when a level is first created, it is populated with about 20 monsters from the table row. After a player has spent a significant amount of time on a floor, more monsters will begin to generate. These monsters follow different rules. They will instead be spawned from the pool of monsters between that level's average  * .3 to average * 1.3. as a player spends more time on a level (barring death by hunger) the additionally generated monsters creep towards a bias for stronger monsters.

Effects on gameplay & Basic Player mechanics

It becomes necessary for the player to spend some additional time on some levels or return to previous levels in order to keep up with the difficulty curve. I have always thought having to work your way towards more difficulty enemies is a fun part of roguelikes, as you see what the game can throw at you. The PC will have to be particularly powerful to advance through the later stages of the game.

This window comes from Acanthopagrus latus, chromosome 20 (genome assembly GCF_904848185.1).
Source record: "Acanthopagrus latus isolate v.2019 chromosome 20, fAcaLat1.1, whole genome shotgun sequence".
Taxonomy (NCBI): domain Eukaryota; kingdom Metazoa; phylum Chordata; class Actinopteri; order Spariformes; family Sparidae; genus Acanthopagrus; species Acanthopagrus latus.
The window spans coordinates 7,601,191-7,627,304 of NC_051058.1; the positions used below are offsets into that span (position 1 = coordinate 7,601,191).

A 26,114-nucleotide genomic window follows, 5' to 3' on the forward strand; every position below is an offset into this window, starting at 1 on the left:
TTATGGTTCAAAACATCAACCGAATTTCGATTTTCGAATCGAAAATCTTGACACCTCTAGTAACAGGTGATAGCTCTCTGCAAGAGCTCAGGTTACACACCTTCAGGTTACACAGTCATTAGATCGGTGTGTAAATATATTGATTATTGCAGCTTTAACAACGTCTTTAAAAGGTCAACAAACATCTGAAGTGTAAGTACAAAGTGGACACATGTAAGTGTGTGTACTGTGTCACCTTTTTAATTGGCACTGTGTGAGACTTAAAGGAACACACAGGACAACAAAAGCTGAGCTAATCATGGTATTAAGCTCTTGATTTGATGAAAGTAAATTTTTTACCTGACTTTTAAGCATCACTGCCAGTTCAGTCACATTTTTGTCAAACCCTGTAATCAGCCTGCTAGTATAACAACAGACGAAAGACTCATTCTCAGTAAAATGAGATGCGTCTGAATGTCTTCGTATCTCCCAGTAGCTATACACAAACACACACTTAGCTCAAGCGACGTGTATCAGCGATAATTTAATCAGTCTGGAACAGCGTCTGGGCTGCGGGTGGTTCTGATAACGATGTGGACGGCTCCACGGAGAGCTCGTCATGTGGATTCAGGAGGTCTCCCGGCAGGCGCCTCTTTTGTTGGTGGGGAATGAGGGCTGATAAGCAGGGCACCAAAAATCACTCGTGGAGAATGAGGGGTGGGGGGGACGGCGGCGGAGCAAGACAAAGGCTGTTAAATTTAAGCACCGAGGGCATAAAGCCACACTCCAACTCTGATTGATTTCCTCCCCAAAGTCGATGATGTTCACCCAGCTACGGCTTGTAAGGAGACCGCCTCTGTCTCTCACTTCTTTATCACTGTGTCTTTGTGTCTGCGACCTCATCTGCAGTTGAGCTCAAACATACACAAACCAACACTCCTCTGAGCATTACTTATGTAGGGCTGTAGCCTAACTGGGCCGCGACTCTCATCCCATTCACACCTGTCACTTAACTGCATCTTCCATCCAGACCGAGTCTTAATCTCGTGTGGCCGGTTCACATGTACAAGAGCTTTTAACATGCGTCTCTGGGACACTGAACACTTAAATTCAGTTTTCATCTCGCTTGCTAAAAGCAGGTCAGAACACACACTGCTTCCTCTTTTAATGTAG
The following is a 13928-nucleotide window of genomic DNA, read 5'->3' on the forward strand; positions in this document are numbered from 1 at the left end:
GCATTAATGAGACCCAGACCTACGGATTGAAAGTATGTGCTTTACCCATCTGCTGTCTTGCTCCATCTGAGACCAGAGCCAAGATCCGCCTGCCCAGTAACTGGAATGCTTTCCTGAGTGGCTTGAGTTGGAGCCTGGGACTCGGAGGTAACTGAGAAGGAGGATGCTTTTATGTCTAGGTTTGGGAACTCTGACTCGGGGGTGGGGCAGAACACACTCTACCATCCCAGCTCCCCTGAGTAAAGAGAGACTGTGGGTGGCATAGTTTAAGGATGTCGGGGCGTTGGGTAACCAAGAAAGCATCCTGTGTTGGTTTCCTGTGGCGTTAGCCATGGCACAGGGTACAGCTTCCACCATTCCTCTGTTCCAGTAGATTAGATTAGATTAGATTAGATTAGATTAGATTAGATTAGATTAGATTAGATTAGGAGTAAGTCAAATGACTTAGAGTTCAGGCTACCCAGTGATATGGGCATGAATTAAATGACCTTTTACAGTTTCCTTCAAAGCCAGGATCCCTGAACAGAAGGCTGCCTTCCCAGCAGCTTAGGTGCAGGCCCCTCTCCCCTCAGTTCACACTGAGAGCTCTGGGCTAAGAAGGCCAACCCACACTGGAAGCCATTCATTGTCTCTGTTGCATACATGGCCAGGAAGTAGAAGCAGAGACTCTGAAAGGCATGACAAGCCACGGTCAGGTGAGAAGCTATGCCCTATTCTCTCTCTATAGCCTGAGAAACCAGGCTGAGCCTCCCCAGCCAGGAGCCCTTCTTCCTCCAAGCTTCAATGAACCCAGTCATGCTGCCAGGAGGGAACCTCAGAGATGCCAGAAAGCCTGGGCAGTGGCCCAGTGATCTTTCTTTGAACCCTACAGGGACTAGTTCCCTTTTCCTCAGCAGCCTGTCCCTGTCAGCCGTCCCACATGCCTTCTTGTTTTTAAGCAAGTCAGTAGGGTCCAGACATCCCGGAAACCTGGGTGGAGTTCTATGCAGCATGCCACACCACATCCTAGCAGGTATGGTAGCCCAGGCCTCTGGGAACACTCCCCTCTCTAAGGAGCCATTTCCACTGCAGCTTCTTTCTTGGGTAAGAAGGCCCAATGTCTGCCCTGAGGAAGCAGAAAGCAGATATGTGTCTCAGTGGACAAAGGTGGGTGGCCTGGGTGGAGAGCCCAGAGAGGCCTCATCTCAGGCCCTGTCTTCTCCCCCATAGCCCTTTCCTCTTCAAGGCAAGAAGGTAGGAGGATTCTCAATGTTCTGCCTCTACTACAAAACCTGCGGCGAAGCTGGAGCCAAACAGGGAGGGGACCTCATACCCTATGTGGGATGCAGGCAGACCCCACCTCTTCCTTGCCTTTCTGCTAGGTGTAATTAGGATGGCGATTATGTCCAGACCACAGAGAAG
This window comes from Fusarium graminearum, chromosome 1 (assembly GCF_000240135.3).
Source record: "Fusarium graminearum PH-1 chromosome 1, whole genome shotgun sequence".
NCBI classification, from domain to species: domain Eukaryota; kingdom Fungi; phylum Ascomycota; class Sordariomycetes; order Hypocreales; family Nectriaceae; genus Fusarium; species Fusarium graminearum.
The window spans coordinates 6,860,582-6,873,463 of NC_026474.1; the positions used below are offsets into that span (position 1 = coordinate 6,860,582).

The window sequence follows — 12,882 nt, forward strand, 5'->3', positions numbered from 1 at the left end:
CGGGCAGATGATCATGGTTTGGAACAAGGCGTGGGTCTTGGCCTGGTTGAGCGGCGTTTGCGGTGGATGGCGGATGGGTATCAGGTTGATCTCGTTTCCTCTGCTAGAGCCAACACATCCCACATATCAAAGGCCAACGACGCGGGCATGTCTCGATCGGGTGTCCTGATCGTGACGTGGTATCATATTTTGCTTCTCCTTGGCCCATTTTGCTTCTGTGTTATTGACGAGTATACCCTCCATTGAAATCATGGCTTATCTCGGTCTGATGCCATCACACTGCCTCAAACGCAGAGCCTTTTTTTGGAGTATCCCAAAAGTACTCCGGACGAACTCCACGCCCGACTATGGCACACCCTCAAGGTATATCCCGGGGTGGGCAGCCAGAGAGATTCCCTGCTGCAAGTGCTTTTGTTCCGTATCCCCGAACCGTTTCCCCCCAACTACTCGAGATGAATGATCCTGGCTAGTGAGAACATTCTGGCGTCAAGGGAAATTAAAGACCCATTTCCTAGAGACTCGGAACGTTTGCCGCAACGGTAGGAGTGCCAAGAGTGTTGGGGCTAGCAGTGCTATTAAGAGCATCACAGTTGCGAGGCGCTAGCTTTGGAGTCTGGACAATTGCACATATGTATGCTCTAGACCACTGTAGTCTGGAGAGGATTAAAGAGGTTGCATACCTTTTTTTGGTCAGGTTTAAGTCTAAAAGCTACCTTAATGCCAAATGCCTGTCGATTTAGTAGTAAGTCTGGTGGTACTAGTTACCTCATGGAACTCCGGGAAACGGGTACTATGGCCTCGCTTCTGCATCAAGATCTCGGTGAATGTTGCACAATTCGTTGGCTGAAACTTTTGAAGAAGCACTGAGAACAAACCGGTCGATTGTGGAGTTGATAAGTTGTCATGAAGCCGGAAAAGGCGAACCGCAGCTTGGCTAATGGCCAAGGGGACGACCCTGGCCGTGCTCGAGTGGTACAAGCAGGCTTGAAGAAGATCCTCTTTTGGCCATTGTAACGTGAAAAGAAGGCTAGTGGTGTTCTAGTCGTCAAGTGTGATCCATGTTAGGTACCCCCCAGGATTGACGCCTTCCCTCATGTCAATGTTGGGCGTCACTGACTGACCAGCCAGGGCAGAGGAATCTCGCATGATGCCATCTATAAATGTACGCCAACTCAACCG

A starting PC may begin with stats equivalent to a monster with strength of around 15 or 25. By the end, they will slay a boss 100 - 150x their original strength.

My intention is to make the PC rely heavily upon their gear to bring them through the final levels. A degree of crafting will be implemented in the game to achieve this balance. Crafting should eventually yield items as-powerful-as generated artifacts. Crafting is utterly useless if crafted items are of no use at the end-game.

Part of keeping the PC on their toes is making it very very difficult for them to max out their resistances. I have 6 damage types in the game (physical,cold,fire,poison,arcane,divine). A resistance of 10 means you take no damage from an attack of that type, 5 = 50%. going above 10 or below 0 makes the player recover from attack types or take extra damage from attack types.